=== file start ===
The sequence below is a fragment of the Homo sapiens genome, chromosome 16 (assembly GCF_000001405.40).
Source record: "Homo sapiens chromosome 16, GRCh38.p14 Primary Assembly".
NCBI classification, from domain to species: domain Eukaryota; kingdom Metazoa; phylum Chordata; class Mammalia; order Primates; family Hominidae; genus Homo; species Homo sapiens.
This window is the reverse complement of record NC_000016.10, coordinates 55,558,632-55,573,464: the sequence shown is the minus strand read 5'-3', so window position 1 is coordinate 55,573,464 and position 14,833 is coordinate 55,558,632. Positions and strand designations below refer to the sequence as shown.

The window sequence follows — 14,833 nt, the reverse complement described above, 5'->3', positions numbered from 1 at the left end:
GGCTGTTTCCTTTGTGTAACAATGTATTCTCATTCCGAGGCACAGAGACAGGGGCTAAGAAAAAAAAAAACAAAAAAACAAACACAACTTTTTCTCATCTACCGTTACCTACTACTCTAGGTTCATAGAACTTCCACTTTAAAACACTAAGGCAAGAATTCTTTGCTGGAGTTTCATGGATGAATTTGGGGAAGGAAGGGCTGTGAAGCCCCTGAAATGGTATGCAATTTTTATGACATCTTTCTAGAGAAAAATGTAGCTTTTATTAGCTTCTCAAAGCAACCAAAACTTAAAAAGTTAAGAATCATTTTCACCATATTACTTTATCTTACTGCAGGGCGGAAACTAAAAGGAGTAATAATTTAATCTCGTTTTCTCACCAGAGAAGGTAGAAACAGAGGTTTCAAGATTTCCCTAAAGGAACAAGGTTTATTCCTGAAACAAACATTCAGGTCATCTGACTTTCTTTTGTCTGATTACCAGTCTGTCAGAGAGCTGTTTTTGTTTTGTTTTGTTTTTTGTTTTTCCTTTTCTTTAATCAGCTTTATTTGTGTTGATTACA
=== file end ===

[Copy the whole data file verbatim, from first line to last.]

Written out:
The sequence below is a fragment of the Homo sapiens genome, chromosome 16 (assembly GCF_000001405.40).
Source record: "Homo sapiens chromosome 16, GRCh38.p14 Primary Assembly".
NCBI classification, from domain to species: domain Eukaryota; kingdom Metazoa; phylum Chordata; class Mammalia; order Primates; family Hominidae; genus Homo; species Homo sapiens.
This window is the reverse complement of record NC_000016.10, coordinates 55,558,632-55,573,464: the sequence shown is the minus strand read 5'-3', so window position 1 is coordinate 55,573,464 and position 14,833 is coordinate 55,558,632. Positions and strand designations below refer to the sequence as shown.

The window sequence follows — 14,833 nt, the reverse complement described above, 5'->3', positions numbered from 1 at the left end:
GGCTGTTTCCTTTGTGTAACAATGTATTCTCATTCCGAGGCACAGAGACAGGGGCTAAGAAAAAAAAAAACAAAAAAACAAACACAACTTTTTCTCATCTACCGTTACCTACTACTCTAGGTTCATAGAACTTCCACTTTAAAACACTAAGGCAAGAATTCTTTGCTGGAGTTTCATGGATGAATTTGGGGAAGGAAGGGCTGTGAAGCCCCTGAAATGGTATGCAATTTTTATGACATCTTTCTAGAGAAAAATGTAGCTTTTATTAGCTTCTCAAAGCAACCAAAACTTAAAAAGTTAAGAATCATTTTCACCATATTACTTTATCTTACTGCAGGGCGGAAACTAAAAGGAGTAATAATTTAATCTCGTTTTCTCACCAGAGAAGGTAGAAACAGAGGTTTCAAGATTTCCCTAAAGGAACAAGGTTTATTCCTGAAACAAACATTCAGGTCATCTGACTTTCTTTTGTCTGATTACCAGTCTGTCAGAGAGCTGTTTTTGTTTTGTTTTGTTTTTTGTTTTTCCTTTTCTTTAATCAGCTTTATTTGTGTTGATTACA